Physician-Senators on Vaccine Mandates
Written by Editor   
Tuesday, March 19, 2019 12:06 PM

Two Republican senators, both physicians, clashed over whether the government should make vaccinations mandatory.

When Sen. (and ophthalmologist) Rand Paul, MD (R-Ky.) said some vaccine mandates had “run amok,” that drew the attention of Sen. (and gastroenterologist) Bill Cassidy, MD (R-La.). “If you are such a believer in liberty that you do not wish to be vaccinated, then there should be a consequence and that is that you cannot infect other people," Cassidy said in defending school vaccination requirements.

While most senators agreed on the need for vaccination, Paul disputed the need to make it mandatory.  He noted that, in the past, a government-mandated vaccine for rotavirus was reversed when it was discovered that the vaccine caused intestinal blockages in children. Paul also pointed out that flu vaccines are sometimes “completely wrong” when scientists choose the wrong strain of vaccine.  “[I]t is wrong to say that there are no risk to vaccines," he said, noting that the government's Vaccine Injury Compensation program has paid $4 billion since 1988.  And still, Paul said, no informed consent is required for a vaccine.

Paul appeared ambivalent over concerns about individuals who choose not to be immunized for non-medical reasons, spreading diseases to people with compromised immune systems.  “There doesn't seem to be enough evidence of this happening, to be reported as a statistic, but it could happen," he said.  “I’m not here to say don’t vaccinate your kids.... I believe that the benefits of vaccine greatly outweigh the risk, but I still do not favor giving up on liberty for a false sense of security,” Paul concluded.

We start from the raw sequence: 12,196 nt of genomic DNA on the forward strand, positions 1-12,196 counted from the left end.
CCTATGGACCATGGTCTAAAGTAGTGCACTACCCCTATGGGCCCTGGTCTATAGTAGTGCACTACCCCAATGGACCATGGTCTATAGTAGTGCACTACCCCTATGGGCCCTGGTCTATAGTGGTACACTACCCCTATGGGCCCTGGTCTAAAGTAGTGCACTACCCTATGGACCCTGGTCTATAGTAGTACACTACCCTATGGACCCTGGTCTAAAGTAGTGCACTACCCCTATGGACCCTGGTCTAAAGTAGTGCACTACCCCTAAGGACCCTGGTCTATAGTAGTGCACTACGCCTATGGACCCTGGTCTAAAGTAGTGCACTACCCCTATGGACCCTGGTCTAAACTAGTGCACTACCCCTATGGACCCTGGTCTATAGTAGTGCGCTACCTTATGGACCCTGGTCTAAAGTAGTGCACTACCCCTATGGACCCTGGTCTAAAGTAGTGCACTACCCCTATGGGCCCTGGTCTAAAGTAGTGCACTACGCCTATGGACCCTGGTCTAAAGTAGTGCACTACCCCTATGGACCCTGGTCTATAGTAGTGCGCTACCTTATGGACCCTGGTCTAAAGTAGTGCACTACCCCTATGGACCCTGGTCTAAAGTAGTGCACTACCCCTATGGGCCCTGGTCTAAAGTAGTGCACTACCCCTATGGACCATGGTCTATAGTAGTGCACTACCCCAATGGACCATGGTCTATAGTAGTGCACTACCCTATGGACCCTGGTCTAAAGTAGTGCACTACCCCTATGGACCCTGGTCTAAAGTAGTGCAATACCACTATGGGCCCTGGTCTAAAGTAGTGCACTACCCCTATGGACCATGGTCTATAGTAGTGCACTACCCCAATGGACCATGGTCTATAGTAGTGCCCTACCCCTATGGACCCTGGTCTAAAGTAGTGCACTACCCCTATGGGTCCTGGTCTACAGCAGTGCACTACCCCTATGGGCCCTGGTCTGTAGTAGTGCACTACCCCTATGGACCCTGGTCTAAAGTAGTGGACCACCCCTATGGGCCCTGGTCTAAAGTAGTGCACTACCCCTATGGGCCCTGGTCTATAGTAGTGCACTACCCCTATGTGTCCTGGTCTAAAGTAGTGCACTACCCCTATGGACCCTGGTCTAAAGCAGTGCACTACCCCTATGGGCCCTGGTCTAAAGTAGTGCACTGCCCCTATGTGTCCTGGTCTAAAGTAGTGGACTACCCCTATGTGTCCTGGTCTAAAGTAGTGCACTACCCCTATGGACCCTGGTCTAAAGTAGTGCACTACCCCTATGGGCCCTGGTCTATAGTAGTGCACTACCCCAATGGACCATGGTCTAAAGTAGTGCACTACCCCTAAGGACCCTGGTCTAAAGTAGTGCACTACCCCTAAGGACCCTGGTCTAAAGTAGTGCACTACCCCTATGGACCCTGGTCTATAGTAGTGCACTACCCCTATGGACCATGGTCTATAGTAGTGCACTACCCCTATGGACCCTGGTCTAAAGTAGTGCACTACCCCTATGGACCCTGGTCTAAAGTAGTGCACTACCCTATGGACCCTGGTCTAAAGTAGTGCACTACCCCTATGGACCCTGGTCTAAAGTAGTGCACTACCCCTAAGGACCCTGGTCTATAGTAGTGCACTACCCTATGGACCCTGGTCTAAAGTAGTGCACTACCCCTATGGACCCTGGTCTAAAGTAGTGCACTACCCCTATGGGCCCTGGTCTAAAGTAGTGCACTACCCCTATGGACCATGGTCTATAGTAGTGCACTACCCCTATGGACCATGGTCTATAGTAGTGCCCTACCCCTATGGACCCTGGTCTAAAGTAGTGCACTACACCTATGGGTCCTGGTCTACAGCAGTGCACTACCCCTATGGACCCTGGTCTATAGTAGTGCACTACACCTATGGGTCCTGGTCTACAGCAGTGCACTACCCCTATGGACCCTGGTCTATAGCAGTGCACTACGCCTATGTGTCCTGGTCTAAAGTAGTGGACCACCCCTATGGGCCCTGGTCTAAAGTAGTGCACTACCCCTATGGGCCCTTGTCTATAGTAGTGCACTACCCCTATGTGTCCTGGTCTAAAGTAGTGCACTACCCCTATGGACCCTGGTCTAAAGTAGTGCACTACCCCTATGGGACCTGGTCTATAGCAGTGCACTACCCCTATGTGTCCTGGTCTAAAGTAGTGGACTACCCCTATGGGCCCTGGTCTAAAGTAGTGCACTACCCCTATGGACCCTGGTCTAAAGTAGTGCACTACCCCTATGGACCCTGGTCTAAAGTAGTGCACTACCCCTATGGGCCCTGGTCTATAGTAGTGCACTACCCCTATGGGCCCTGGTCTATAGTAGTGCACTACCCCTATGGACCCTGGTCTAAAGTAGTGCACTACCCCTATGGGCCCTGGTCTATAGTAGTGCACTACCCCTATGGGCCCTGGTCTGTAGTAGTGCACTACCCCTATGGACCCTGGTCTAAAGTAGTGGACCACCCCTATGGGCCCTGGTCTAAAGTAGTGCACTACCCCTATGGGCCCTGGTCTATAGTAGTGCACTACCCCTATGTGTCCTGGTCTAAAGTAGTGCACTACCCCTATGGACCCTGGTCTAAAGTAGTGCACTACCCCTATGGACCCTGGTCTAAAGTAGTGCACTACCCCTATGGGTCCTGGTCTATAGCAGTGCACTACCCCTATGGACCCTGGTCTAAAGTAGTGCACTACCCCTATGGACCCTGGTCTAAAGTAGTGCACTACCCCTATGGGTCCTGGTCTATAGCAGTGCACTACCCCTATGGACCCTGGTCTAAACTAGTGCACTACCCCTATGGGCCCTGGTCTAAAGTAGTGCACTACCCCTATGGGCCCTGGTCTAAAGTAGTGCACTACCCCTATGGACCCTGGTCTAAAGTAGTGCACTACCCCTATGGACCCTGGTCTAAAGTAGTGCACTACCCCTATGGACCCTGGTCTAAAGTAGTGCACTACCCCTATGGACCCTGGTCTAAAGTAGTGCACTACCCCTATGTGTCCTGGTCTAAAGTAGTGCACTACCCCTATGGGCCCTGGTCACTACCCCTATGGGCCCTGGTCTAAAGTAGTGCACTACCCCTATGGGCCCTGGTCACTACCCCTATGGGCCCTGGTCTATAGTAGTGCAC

Choosing his words carefully, Cassidy said he’d like to "give some color to what Senator Paul said."  He pointed out that there currently is a federal statute requiring that vaccine information statements be shared with patients, and that most states "typically do require informed consent." He noted that in years when scientists choose the wrong strain of flu vaccine, “there is a cross benefit that will decrease the severity." And Cassidy stressed the matter of “herd immunity" to counter Paul's' skepticism, by noting that hospitals often require employees to be immunized.  "[I]f the nurse's aide is not immunized she can be a 'Typhoid Mary,' if you will, bringing disease to many who are immunocompromised," Cassidy said.

"In terms of a requirement," Cassidy continued, "the requirement is just that you cannot enter school unless you're vaccinated. ... If you believe in liberty, that’s fine, don't get immunized but I don't think you need to necessarily expose others to disease."

At the same hearing, a now-famous high school student from Norwalk, Ohio, explained why he defied his mother, and chose to get immunized in December 2018, once he was of legal age to do so. Ethan Lindenberger said his decision was based out of concern for his own health and safety as well as for others. He was pulled from class and told every year he could not attend school without his vaccines, every year he was “opted out" of immunizations and, because of current legislation, allowed to stay in school, Lindenberger's written testimony noted. “And so my school viewed me as a health threat ... that for me also pushed into getting my vaccines, despite my mother's beliefs," Lindenberger told the committee.